1. I would argue that TV ads aren’t for the hardcore gamer who checks all the games websites and reviews. They are for the average person who owns a games machine.

    Not saying there aren’t better advertising channels with better ROI than TV, but it is still very valid. TV/Print ads are hugely important for those outside of gaming culture.

  2. BC

    I’d say that the Nintendo adverts on TV have been spot on and ideal for their product. I wouldn’t completely rule out TV advertising.

    But for most games I’d have to agree, people who play games are a bit more savvy than people watching soaps. A publisher would be spend his money better buying off IGN and the like.

    I’d be impressed if a publisher can just put out some screenshots of a game that don’t look like they’ve been dragged from a six-month old build using the debug camera pointing directly at any temporary flaws. That would be a start.

  3. Ads on TV actually have one big plus. Considering the anti video game bias that exists on the older media, any video game’s ad that MAKES IT to the TV (words are important) delivers a message about the strength of the game, about how the company is serious about it, and in general, the ads seem to grow up in terms of quality, having more to do with a pompous Proyas or Del Toro clip, than with a low brain piece of action that looks like it’s just straight out of Commando (the movie) or some unknown B-grade fantasy or syfy flick.

    At least as someone who HATES ads, that’s the way I see it.

    Besides, what you say applies to all ads on TV, yet people pay a lot to put their ads on TV because they have good reasons to think it works.

  4. Oh and Febreze is wonderful, until you start to mask inconvenient smells.

  5. Cody Cummins

    I read the excerpt and liked it. I am in marketing myself and I agree with most of what you are saying. I have an astounding love for the gaming industry but find myself trapped doing the same exact routine print ads that do not get results. Its funny you should talk about the celebrity aspect. I think that is exactly where individual titles have succeeded in creating celebrities, i.e. Lara Croft, Master Chief, Mario, etc. etc. The disconnect between a movie star celebrity and a game developer CEO is the lavish lifestyle. I think that is what attracts people to celebrities. I think for marketing to be the most successful, the emphasis needs to be put on the heroic main character of the game. It is working well more recently with Dante’s Inferno. A very average game at best. I could go on, but unfortunately I have to get back to Print ads, brochures and flyers…….. Interesting article.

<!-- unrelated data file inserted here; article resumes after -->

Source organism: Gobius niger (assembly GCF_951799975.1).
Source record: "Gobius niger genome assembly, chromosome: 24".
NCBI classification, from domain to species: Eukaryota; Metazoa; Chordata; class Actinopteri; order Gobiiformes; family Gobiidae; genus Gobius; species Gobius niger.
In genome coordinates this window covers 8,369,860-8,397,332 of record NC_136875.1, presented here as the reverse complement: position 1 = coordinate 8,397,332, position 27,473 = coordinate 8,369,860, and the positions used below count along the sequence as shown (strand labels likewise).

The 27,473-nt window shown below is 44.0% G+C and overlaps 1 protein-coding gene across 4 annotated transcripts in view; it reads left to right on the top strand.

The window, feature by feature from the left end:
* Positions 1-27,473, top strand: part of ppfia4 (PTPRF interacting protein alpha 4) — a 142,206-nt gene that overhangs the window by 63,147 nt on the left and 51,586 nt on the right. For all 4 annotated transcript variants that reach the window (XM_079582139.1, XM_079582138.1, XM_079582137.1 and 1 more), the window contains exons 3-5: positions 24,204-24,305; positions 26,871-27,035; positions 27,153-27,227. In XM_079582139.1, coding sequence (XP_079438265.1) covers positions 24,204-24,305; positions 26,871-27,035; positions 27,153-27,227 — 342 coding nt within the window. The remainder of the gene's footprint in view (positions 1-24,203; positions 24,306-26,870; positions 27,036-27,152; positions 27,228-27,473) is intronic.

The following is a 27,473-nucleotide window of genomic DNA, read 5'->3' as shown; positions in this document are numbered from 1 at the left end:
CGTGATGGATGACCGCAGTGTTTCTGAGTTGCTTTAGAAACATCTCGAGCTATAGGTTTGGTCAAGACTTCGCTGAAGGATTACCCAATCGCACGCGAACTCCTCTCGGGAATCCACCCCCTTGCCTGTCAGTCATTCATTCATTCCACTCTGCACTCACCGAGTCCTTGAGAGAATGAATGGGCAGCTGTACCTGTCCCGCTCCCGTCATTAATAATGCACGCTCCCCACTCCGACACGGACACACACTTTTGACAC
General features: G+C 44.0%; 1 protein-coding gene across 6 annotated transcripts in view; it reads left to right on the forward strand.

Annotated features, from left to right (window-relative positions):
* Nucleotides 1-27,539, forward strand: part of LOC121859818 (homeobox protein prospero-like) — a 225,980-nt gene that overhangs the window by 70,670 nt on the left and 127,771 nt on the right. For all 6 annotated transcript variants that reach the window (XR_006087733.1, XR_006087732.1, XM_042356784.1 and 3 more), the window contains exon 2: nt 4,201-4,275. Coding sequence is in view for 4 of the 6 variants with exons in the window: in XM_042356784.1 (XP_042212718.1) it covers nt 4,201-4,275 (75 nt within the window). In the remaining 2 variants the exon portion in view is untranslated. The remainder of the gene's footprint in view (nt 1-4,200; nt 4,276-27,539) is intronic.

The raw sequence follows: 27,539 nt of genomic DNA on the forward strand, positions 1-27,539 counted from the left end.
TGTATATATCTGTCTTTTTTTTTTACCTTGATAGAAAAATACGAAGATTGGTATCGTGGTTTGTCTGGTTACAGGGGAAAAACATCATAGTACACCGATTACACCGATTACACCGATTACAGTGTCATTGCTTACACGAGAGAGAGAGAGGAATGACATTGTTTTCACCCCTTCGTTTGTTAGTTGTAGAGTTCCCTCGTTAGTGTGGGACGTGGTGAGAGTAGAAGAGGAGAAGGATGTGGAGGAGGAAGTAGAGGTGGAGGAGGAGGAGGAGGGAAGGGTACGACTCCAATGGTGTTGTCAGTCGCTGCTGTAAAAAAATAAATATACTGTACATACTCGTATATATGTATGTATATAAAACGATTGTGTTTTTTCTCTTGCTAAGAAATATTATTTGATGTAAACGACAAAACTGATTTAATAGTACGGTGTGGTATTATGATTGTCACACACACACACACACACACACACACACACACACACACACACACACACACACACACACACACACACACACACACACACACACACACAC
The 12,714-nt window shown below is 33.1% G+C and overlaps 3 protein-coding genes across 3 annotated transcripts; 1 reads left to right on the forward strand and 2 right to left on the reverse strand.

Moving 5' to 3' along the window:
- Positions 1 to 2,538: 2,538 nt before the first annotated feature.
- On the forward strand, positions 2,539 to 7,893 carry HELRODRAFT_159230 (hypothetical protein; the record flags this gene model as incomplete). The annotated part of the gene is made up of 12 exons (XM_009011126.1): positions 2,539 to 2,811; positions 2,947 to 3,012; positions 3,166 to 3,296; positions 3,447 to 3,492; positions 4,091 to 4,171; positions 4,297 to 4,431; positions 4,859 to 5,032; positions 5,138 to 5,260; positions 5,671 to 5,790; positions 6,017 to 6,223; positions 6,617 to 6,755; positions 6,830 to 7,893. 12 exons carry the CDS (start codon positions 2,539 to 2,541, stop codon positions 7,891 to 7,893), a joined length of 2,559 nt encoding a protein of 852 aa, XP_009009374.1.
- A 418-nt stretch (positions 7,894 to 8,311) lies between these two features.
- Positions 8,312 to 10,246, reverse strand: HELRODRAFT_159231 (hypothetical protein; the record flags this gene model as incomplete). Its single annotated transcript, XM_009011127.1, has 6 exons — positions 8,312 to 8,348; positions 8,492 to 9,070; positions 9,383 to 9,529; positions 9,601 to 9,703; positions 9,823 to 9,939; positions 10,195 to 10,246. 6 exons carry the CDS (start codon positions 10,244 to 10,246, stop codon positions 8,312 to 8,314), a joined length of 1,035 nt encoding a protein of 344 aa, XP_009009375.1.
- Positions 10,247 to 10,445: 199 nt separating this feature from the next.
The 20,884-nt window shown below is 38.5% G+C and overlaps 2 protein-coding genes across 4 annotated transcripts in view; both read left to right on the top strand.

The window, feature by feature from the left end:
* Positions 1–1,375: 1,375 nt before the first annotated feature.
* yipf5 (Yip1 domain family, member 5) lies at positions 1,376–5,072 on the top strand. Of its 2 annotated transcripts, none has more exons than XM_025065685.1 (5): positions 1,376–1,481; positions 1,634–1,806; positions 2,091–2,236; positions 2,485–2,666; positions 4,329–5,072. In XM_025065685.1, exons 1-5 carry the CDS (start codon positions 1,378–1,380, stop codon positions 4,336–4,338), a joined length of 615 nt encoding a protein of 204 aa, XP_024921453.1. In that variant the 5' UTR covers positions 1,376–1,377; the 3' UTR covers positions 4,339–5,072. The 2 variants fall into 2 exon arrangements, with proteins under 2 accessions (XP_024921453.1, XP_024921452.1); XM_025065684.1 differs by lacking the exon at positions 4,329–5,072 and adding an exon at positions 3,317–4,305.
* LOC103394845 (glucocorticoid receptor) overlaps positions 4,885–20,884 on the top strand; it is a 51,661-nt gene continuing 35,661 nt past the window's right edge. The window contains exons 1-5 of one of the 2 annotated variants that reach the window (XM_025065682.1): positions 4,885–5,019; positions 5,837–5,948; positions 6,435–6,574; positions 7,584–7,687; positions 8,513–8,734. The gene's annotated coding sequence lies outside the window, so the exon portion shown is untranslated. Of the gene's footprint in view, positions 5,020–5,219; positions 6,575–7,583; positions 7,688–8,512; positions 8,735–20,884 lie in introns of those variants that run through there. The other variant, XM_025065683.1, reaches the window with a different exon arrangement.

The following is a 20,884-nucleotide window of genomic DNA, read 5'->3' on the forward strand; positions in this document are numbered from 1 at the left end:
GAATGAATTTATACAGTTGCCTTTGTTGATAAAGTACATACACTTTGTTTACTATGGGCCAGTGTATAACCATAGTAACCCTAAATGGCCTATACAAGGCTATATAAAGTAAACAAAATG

6. jgarbuz

    The biggest marketing failure of the video gaming industry is totally ignoring senious. I am a 64 year old game, and simply love it. No golf or shuffle board for me! I love a good shooter and/or a captivating RPG.
    By totally ignoring the possibilities of getting retirees involved, they are giving up a potential market of millions of people with plenty of spare time on their hands, and usually sufficient money to spend on a game or two a month, or renting from Gamefly, or whichever.
    I think it’s the same issue as when PC first came out. I got my first Apple ii back in 1981, but most people, especially older people, weren’t coaxed into their use until the mid 1990s. I think the young want to keep videogaming “their thing” as well.
    If videogames were made to include an almost unfailable novice mode, and plenty of cheats as well as easy to understand walkthroughs included in the packaging, so that oldsters not be immediately frozen by utter confusion and fear of failure, they would eventually take to it as many did to PCs.
    Let’s stop treating old people as burned out idiots. They just need some training wheels.
    Times are hard. To utterly ignore this huge potential market is just plain stupid. There need be no major expensive changes made either. Just a really, really easy mode, a good walkthrough guide (with large print), some cheats and encouragement, and a massive market awaits to be launched into the wild,wide world of virtual reality interactive entertainment. And videogaming can be quite therapeutic for oldsters in some cases. They challenge and exercise the senses, problem solving and reflexes.
    But oldsters are very sensitive to failure and feeling more foolish than they already are made to feel, the industry needs some older players to input the necessary feedback. Someone in the industry has to try to think outside the box for a change.

  7. jgarbuz

    Sorry, in my previous post I meant that the Video gaming industry has ignored SENIORS! Sorry about the typos.

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